Guantanamo Baywatch has made a name for itself playing surf-inspired garage-punk, but on its recently-released fourth album the Portland trio of bassist Chevelle Wiseman, guitarist/vocalist Jason Powell, and drummer Chris Scott take a leave from the ocean to journey deep into the desert.
Taking inspiration from Powell’s recent move to Arizona, Desert Center is another step forward in the band’s fusion of 60s punk with infectious pop, and raging psychedelic surf instrumentals befitting of any classic beach party movie.
Album single “Video,” was one of the final tracks to make it onto the album. “We were sleeping in the studio while we were recording so we could spend the evenings and mornings just locked up practicing and writing new stuff. This song was written last second the night before we recorded it,” says Wiseman.
At the heart of the track is Wiseman’s driving bass riff, which provides the backdrop for Powell’s humorous, “confessional” lyrics about about being captured on video taking part in questionable activities. “The bass line syncs up with the drums in a really awesome way. At first when we started playing it live I was pretty stressed about this one because if I get off even a tiny bit it messes everything up, but I just keep my eyes on Chris and it’s actually super fun to play live,” she says.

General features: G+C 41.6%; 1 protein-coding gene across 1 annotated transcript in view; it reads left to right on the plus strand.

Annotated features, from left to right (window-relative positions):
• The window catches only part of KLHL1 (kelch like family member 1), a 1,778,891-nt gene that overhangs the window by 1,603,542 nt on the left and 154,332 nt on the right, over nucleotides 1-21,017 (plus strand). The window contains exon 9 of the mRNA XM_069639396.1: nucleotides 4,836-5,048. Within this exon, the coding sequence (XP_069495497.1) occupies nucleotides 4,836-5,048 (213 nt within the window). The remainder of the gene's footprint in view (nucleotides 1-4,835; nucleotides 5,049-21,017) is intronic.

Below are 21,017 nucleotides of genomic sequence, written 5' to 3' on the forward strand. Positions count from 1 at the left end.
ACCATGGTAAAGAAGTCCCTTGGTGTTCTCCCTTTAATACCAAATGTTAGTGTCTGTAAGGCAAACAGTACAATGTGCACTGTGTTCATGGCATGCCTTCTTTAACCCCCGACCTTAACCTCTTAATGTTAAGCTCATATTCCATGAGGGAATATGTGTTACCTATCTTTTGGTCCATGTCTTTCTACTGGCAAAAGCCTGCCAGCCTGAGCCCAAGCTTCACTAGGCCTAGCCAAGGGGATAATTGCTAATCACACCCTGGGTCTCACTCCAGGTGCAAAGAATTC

If it seems natural that the band would choose to make a video for a song called “Video,” that’s because it is, but they had more reasons than the name alone. “I think to us it was a really clear choice for a first single and video,” Wiseman says. “The song is pretty different from all other songs we’ve ever written and I think it really stands out. We tried some of the new stuff out at SXSW this year and were surprised to see the crowd immediately getting really into this one, which really helped us decide to make our first video for it. Plus it’s all about making music videos ourselves so why not just go ahead and do this one?”
Keeping in line with the album’s desert motif, for the video shoot Guantanamo Baywatch rented a generator, camera equipment, and headed to the desert outside of Phoenix. Filming and lighting was handled by Shelby O’Neal, who captured the band playing their song surrounded by cacti and nearly knee-deep in a lake.
Despite challenges such as 115 degree heat, actually getting stuck by cacti, an encounter with a rattlesnake, and runaway beer (“We drank a buncha tequila and fell in the water a lot. I totally forgot that my beer would float away! A second after I put it in the water I dove after it. Haha, oops!,” Wiseman says) they maintained same level of high-energy, quirkiness, and chaos of any of their live shows.
Watch “Video” now. Desert Center is out now on Suicide Squeeze.